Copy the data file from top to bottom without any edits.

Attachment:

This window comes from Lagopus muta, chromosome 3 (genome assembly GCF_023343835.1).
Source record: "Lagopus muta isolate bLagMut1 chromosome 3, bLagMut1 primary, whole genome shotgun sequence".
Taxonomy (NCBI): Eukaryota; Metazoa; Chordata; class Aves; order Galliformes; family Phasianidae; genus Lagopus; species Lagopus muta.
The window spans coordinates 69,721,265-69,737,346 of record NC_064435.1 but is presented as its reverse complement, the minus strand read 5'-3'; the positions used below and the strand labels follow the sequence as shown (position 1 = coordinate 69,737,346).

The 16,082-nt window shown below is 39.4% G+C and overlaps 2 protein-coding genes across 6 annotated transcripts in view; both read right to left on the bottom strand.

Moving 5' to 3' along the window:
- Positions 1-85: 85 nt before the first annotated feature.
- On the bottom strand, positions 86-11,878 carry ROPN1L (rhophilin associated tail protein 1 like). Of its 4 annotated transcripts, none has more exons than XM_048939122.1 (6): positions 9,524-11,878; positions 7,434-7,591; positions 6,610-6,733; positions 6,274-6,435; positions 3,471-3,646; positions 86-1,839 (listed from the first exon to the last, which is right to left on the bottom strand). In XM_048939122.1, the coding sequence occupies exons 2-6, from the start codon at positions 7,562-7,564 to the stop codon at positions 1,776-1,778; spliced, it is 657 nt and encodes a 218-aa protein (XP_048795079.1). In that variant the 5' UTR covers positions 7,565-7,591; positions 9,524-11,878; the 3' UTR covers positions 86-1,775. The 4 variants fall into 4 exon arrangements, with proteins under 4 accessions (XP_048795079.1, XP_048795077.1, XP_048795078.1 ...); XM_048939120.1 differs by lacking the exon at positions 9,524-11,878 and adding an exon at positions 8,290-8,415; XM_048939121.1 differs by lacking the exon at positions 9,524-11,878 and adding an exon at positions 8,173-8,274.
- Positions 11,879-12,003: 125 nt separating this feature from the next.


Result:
This window comes from Lagopus muta, chromosome 3 (genome assembly GCF_023343835.1).
Source record: "Lagopus muta isolate bLagMut1 chromosome 3, bLagMut1 primary, whole genome shotgun sequence".
Taxonomy (NCBI): Eukaryota; Metazoa; Chordata; class Aves; order Galliformes; family Phasianidae; genus Lagopus; species Lagopus muta.
The window spans coordinates 69,721,265-69,737,346 of record NC_064435.1 but is presented as its reverse complement, the minus strand read 5'-3'; the positions used below and the strand labels follow the sequence as shown (position 1 = coordinate 69,737,346).

The 16,082-nt window shown below is 39.4% G+C and overlaps 2 protein-coding genes across 6 annotated transcripts in view; both read right to left on the bottom strand.

Moving 5' to 3' along the window:
- Positions 1-85: 85 nt before the first annotated feature.
- On the bottom strand, positions 86-11,878 carry ROPN1L (rhophilin associated tail protein 1 like). Of its 4 annotated transcripts, none has more exons than XM_048939122.1 (6): positions 9,524-11,878; positions 7,434-7,591; positions 6,610-6,733; positions 6,274-6,435; positions 3,471-3,646; positions 86-1,839 (listed from the first exon to the last, which is right to left on the bottom strand). In XM_048939122.1, the coding sequence occupies exons 2-6, from the start codon at positions 7,562-7,564 to the stop codon at positions 1,776-1,778; spliced, it is 657 nt and encodes a 218-aa protein (XP_048795079.1). In that variant the 5' UTR covers positions 7,565-7,591; positions 9,524-11,878; the 3' UTR covers positions 86-1,775. The 4 variants fall into 4 exon arrangements, with proteins under 4 accessions (XP_048795079.1, XP_048795077.1, XP_048795078.1 ...); XM_048939120.1 differs by lacking the exon at positions 9,524-11,878 and adding an exon at positions 8,290-8,415; XM_048939121.1 differs by lacking the exon at positions 9,524-11,878 and adding an exon at positions 8,173-8,274.
- Positions 11,879-12,003: 125 nt separating this feature from the next.